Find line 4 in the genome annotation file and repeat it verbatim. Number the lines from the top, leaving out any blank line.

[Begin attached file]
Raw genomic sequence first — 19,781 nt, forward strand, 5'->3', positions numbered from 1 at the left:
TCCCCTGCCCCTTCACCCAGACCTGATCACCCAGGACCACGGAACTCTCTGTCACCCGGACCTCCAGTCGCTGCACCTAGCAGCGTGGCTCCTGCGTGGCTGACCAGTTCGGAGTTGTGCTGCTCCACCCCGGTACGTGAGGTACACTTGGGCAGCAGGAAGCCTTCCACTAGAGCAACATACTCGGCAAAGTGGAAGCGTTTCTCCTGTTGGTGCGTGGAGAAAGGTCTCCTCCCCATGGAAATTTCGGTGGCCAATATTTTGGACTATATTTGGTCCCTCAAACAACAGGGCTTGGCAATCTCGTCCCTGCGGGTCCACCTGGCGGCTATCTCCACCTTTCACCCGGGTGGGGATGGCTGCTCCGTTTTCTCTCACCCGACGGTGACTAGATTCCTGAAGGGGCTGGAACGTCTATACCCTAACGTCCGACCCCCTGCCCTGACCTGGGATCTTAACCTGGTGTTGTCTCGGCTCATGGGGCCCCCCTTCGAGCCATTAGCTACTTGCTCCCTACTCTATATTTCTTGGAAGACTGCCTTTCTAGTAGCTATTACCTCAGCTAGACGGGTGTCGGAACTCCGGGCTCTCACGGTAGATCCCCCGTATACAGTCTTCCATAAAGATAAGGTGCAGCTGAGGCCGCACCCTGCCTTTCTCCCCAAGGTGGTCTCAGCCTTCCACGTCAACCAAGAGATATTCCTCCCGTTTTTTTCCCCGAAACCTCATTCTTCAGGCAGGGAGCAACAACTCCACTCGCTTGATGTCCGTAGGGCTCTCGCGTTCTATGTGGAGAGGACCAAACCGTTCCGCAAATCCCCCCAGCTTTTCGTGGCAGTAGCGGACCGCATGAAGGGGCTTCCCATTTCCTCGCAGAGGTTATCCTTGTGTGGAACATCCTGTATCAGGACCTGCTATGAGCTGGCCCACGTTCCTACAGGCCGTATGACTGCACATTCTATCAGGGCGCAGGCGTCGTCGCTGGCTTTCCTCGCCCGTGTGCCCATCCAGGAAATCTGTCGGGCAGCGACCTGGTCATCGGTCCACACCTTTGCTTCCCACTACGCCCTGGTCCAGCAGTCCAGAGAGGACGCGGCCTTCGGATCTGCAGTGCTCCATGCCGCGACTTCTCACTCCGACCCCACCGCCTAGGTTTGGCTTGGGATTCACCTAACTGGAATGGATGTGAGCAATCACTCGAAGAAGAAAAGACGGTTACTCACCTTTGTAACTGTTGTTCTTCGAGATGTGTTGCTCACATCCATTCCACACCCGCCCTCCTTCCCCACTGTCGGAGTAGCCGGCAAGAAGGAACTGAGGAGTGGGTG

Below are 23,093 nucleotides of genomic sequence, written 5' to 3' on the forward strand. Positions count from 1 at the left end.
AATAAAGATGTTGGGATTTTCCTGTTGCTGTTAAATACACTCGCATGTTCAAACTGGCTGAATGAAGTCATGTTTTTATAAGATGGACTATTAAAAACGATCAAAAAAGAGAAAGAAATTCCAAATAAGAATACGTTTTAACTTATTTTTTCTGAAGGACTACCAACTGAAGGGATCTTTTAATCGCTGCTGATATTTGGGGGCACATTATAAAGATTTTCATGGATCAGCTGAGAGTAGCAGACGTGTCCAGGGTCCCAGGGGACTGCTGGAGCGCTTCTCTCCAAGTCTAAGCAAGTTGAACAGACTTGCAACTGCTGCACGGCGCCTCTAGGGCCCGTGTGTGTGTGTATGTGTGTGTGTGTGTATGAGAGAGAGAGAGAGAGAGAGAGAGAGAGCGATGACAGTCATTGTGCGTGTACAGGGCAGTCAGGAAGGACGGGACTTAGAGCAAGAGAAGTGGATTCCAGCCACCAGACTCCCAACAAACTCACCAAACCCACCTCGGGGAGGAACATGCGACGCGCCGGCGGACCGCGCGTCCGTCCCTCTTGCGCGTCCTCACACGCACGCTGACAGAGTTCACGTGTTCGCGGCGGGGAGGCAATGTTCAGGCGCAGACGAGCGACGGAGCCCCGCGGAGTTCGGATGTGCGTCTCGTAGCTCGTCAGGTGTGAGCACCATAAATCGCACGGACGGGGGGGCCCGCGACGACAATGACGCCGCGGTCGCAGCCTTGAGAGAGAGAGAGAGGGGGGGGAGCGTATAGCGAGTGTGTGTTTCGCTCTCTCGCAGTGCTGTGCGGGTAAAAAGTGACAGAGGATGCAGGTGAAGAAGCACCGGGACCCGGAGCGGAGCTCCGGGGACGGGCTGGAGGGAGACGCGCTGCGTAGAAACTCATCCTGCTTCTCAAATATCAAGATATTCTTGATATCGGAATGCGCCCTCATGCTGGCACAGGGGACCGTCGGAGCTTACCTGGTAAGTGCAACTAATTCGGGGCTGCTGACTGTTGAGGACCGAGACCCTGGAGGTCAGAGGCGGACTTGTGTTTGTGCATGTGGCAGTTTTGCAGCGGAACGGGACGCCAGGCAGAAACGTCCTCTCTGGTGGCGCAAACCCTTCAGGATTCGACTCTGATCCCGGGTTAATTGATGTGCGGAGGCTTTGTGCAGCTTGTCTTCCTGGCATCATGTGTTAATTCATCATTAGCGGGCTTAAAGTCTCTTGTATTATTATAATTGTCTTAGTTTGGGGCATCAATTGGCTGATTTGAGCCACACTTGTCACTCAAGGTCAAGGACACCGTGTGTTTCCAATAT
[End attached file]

AATAAAGATGTTGGGATTTTCCTGTTGCTGTTAAATACACTCGCATGTTCAAACTGGCTGAATGAAGTCATGTTTTTATAAGATGGACTATTAAAAACGATCAAAAAAGAGAAAGAAATTCCAAATAAGAATACGTTTTAACTTATTTTTTCTGAAGGACTACCAACTGAAGGGATCTTTTAATCGCTGCTGATATTTGGGGGCACATTATAAAGATTTTCATGGATCAGCTGAGAGTAGCAGACGTGTCCAGGGTCCCAGGGGACTGCTGGAGCGCTTCTCTCCAAGTCTAAGCAAGTTGAACAGACTTGCAACTGCTGCACGGCGCCTCTAGGGCCCGTGTGTGTGTGTATGTGTGTGTGTGTGTATGAGAGAGAGAGAGAGAGAGAGAGAGAGAGCGATGACAGTCATTGTGCGTGTACAGGGCAGTCAGGAAGGACGGGACTTAGAGCAAGAGAAGTGGATTCCAGCCACCAGACTCCCAACAAACTCACCAAACCCACCTCGGGGAGGAACATGCGACGCGCCGGCGGACCGCGCGTCCGTCCCTCTTGCGCGTCCTCACACGCACGCTGACAGAGTTCACGTGTTCGCGGCGGGGAGGCAATGTTCAGGCGCAGACGAGCGACGGAGCCCCGCGGAGTTCGGATGTGCGTCTCGTAGCTCGTCAGGTGTGAGCACCATAAATCGCACGGACGGGGGGGCCCGCGACGACAATGACGCCGCGGTCGCAGCCTTGAGAGAGAGAGAGAGGGGGGGGAGCGTATAGCGAGTGTGTGTTTCGCTCTCTCGCAGTGCTGTGCGGGTAAAAAGTGACAGAGGATGCAGGTGAAGAAGCACCGGGACCCGGAGCGGAGCTCCGGGGACGGGCTGGAGGGAGACGCGCTGCGTAGAAACTCATCCTGCTTCTCAAATATCAAGATATTCTTGATATCGGAATGCGCCCTCATGCTGGCACAGGGGACCGTCGGAGCTTACCTGGTAAGTGCAACTAATTCGGGGCTGCTGACTGTTGAGGACCGAGACCCTGGAGGTCAGAGGCGGACTTGTGTTTGTGCATGTGGCAGTTTTGCAGCGGAACGGGACGCCAGGCAGAAACGTCCTCTCTGGTGGCGCAAACCCTTCAGGATTCGACTCTGATCCCGGGTTAATTGATGTGCGGAGGCTTTGTGCAGCTTGTCTTCCTGGCATCATGTGTTAATTCATCATTAGCGGGCTTAAAGTCTCTTGTATTATTATAATTGTCTTAGTTTGGGGCATCAATTGGCTGATTTGAGCCACACTTGTCACTCAAGGTCAAGGACACCGTGTGTTTCCAATAT